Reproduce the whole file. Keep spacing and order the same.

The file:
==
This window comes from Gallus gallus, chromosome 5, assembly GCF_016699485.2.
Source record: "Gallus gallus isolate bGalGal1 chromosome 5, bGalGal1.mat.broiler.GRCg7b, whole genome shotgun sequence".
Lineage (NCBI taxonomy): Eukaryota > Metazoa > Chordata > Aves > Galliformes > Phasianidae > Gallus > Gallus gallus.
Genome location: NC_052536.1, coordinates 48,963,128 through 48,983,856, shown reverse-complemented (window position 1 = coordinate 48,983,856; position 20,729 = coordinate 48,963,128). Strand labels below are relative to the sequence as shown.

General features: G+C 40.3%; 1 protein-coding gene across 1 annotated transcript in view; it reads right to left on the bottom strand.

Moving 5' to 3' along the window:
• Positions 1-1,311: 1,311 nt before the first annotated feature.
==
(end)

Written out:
This window comes from Gallus gallus, chromosome 5, assembly GCF_016699485.2.
Source record: "Gallus gallus isolate bGalGal1 chromosome 5, bGalGal1.mat.broiler.GRCg7b, whole genome shotgun sequence".
Lineage (NCBI taxonomy): Eukaryota > Metazoa > Chordata > Aves > Galliformes > Phasianidae > Gallus > Gallus gallus.
Genome location: NC_052536.1, coordinates 48,963,128 through 48,983,856, shown reverse-complemented (window position 1 = coordinate 48,983,856; position 20,729 = coordinate 48,963,128). Strand labels below are relative to the sequence as shown.

General features: G+C 40.3%; 1 protein-coding gene across 1 annotated transcript in view; it reads right to left on the bottom strand.

Moving 5' to 3' along the window:
• Positions 1-1,311: 1,311 nt before the first annotated feature.